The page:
# Bayesian estimation of category typicality using ordered probit models

Virtual MathPsych/ICCM 2023

## Overview

Humans commonly classify nouns (e.g. chair) as members of superordinate categories (e.g. Furniture).1 2

The degree to which nouns “belong” to a category – referred to as typicality – can be measured using normative data.3

Normative category typicality is an important aspect of linguistic4 and cognitive5 research.

## Overview

Normative typicality is often measured via responses to large-scale surveys.

### Example: Van Overschelde et al. (2003) - free response

Category prompt: A four-legged animal

Responses: cat, dog, horse

Measures: % reported, % reported first

## Overview

Normative typicality is often measured via responses to large-scale surveys.

### Example: Castro, Curley, & Hertzog (2021) - Likert responses

Category prompt: A four-legged animal

Exemplar prompt: cat

Not typical Very typical

1 2 3 4 5 6 7 8 9 10

## Overview

Problem:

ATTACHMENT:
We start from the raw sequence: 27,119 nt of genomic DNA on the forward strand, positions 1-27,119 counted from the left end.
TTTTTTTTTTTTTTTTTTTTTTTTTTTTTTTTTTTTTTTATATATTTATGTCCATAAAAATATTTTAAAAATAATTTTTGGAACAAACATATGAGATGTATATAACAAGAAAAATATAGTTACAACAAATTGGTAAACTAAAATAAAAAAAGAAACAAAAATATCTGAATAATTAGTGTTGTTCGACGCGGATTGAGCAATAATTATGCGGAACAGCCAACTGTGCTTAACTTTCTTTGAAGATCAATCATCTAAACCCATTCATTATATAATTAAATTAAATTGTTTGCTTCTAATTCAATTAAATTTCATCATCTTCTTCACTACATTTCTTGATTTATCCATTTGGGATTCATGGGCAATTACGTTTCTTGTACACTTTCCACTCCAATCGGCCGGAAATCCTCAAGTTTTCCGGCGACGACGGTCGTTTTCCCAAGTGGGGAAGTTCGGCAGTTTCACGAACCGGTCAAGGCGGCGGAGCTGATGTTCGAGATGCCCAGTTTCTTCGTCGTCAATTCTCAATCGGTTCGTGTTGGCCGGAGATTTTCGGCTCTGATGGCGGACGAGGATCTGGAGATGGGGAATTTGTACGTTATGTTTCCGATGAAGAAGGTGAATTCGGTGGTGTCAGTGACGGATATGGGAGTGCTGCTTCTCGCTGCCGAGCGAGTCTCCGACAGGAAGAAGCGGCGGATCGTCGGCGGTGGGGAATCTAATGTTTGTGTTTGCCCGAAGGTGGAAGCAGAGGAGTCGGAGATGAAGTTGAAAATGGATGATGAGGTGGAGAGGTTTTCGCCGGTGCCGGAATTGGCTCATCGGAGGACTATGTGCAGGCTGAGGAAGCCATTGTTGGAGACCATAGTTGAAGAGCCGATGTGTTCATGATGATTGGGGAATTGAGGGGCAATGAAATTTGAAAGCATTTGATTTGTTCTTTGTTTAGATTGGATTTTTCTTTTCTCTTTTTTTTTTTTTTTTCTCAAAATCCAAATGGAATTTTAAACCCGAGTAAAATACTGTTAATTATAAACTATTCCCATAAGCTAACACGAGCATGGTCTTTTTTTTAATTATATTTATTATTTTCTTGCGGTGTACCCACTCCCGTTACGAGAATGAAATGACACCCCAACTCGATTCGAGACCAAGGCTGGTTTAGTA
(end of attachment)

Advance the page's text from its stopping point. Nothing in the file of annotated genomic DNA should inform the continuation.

• All previous studies employ standard central tendency measures (i.e., averages).
• Response frequencies are NOT normally-distributed!
• e.g., caterpillar vs. ant in the Insect category

## Proposed Solution

Here, we use ordered probit models1 and Bayesian parameter estimation to better approximate response distributions.

In these models, ordinal responses are represented as bounded areas on estimated distributions.

• Probability of giving a specific response calculated using the CDF of a fitted distribution.
• Parameter recovery maximizes fit of estimated and observed response densities.

## Ordered-probit model

### Normal distribution (Liddell & Kruschke, 2018)

$\scriptsize{ p(y=k|\mu,\sigma,\theta_1,\dots,\theta_{K-1}) = \Phi \left( \frac{\theta_k - \mu}{\sigma} \right) - \Phi \left( \frac{\theta_{k-1} - \mu}{\sigma} \right) }$

## Ordered-probit model

### Beta distribution

$\scriptsize{ p(y=k|\alpha,\beta,\theta_1,\dots,\theta_{K-1}) = \left( \frac{B(\theta_k;\alpha,\beta)}{B(\alpha,\beta)} \right) - \left( \frac{B(\theta_{k-1};\alpha,\beta)}{B(\alpha,\beta)} \right) }$

## Example: caterpillar

Fit improvements (LL): -33.01 (Gaussian) vs. -24.45 (Beta)

Gaussian Probit

Beta Probit

## Example: ant

Fit improvements (LL): -36.56 (Gaussian) vs. -21.73 (Beta)

Gaussian Probit

Beta Probit

## Conclusions

Ordered probit models that estimate response probabilities using Beta distributions provide a novel method of estimating category typicality.

Specifically, distributions estimated from responses can be used to estimate the probability that a given exemplar is rated as more “typical” than another.

Future work will compare responses across different normative samples, e.g. hierarchical parameter recovery.